The digital divide is very real in remote parts of Nepal. About 50% of the population is illiterate and, given the pressure of poverty, there is a high drop-out rate from schools. Even those who stay in school might not emerge with an ideal education as infrastructure and equipment is often insufficient.
Meanwhile, Microsoft told us they were interested in helping people in need. “We were just looking for an opportunity to allow our team to give back in some way to one of the global communities we serve,” they wrote. They came out to Crossroads and took part in our poverty x-perience, the Struggle for Survival, along with a massive volunteering team-build. Following that, they assisted with our shipments, gave Crossroads exceedingly generous software provision and then began discussions about helping people cross the digital divide.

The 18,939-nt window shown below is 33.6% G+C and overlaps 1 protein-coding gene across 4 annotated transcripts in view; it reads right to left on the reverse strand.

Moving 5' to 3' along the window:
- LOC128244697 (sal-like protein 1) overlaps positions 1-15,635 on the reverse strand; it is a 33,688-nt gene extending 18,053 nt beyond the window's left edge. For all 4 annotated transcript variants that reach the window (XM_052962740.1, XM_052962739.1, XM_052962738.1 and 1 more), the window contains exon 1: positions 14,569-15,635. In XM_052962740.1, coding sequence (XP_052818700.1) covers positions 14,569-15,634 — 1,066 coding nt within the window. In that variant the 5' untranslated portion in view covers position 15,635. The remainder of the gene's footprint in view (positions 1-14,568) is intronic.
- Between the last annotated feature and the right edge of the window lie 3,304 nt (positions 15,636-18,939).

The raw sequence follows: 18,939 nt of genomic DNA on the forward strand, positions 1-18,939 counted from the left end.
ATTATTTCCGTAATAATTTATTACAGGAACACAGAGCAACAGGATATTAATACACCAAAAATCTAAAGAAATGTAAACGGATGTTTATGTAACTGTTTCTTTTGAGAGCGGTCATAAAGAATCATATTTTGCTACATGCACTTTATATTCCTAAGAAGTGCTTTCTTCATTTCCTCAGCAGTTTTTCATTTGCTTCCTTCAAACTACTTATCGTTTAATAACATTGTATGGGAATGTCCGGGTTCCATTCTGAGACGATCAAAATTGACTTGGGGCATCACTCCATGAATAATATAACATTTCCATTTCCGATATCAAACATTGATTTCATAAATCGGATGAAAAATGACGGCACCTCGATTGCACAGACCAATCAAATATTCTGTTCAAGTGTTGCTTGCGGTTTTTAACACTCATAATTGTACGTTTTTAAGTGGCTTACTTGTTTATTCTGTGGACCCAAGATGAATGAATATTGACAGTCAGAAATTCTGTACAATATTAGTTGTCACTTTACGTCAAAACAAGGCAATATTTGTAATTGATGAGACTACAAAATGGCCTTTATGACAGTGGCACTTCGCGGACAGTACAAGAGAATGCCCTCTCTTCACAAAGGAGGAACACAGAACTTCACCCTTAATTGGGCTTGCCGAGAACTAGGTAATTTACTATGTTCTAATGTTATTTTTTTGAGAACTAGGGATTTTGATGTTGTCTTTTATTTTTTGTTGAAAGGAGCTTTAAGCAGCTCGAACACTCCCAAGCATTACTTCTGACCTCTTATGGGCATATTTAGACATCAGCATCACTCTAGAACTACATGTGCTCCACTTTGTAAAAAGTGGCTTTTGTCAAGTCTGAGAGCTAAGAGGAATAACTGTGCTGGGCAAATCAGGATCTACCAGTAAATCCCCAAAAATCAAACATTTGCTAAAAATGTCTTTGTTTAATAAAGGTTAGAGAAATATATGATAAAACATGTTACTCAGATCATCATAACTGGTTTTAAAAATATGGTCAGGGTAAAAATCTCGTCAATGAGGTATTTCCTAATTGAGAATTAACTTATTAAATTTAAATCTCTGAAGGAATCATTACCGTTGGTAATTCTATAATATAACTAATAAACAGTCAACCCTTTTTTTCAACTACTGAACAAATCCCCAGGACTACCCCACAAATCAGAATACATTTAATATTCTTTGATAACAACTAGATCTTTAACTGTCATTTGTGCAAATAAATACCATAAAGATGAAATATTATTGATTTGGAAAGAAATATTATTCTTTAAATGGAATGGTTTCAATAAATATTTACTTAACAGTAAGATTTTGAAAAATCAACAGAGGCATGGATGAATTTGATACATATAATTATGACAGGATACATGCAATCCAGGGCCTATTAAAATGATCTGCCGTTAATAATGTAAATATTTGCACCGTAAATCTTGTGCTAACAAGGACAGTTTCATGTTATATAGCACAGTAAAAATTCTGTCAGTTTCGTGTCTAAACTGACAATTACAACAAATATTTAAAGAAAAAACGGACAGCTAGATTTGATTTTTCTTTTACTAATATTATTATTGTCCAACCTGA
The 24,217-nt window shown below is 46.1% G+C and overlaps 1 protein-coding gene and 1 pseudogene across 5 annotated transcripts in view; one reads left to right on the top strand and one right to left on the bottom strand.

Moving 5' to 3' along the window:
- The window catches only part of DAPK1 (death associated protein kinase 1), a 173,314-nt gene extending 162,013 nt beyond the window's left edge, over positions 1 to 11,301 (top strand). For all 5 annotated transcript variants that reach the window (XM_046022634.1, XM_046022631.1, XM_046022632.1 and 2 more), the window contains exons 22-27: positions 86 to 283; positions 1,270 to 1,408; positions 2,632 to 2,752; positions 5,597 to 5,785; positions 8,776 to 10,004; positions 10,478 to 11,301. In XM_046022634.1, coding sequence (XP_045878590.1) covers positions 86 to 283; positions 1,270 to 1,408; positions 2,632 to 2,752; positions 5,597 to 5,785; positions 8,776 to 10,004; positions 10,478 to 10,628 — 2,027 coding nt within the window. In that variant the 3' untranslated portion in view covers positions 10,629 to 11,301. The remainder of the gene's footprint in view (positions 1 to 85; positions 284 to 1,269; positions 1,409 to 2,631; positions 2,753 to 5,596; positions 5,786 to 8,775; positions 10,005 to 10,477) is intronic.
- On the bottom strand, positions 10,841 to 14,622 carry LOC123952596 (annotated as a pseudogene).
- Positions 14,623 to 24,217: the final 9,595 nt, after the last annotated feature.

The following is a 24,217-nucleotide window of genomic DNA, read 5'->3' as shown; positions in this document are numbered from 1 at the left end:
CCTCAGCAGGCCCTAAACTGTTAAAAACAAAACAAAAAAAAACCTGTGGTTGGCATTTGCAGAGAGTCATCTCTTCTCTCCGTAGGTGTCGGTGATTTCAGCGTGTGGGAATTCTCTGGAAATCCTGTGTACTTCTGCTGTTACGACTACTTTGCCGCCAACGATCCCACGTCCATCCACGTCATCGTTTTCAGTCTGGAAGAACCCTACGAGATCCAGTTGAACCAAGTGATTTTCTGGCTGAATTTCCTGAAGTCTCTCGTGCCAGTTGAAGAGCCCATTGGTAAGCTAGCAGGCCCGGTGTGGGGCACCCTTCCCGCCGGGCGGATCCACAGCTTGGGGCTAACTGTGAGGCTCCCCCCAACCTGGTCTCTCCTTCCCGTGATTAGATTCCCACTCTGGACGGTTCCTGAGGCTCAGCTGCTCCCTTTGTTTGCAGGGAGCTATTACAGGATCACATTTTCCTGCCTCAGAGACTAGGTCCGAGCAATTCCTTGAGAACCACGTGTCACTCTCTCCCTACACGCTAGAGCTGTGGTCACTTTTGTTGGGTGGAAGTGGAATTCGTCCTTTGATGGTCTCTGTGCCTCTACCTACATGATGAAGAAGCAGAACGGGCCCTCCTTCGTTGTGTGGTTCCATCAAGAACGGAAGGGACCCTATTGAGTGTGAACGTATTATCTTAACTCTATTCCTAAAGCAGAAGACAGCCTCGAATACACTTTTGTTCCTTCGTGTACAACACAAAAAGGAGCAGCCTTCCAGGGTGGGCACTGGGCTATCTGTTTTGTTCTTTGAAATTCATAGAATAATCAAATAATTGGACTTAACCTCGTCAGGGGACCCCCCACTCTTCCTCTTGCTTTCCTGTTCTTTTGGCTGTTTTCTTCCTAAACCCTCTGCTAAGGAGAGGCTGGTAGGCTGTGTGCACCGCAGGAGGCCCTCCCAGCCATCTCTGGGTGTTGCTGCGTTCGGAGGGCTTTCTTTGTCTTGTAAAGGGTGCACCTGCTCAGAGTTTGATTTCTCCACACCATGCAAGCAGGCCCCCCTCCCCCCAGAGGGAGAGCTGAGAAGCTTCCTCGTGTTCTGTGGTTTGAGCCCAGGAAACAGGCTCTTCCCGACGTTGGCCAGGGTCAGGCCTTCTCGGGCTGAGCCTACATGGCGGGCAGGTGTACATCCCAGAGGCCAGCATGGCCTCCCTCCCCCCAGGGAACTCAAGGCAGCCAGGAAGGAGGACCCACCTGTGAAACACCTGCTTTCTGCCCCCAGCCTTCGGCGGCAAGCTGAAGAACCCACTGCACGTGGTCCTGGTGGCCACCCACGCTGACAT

“Our computer lab is really becoming fruitful for students of class 4-8. It’s being nearly 1 year but we can’t express the outcome in words.” School principal to Microsoft.
The result? Microsoft, through a partner group, New Zealand nonprofit, Global Equity Brokers. donated hardware, software and expertise to children in a remote part of Nepal. They gave a fully equipped computer lab, with twenty computers and the needed software. They also sent six members of staff to install it and train the students. This equipped the laboratory to provide 1500 computer training slots for students each week, enabling many to cross the digital divide.
We often say that, in this work, we love to be as our name suggests: a crossroads between people in need and those who can help.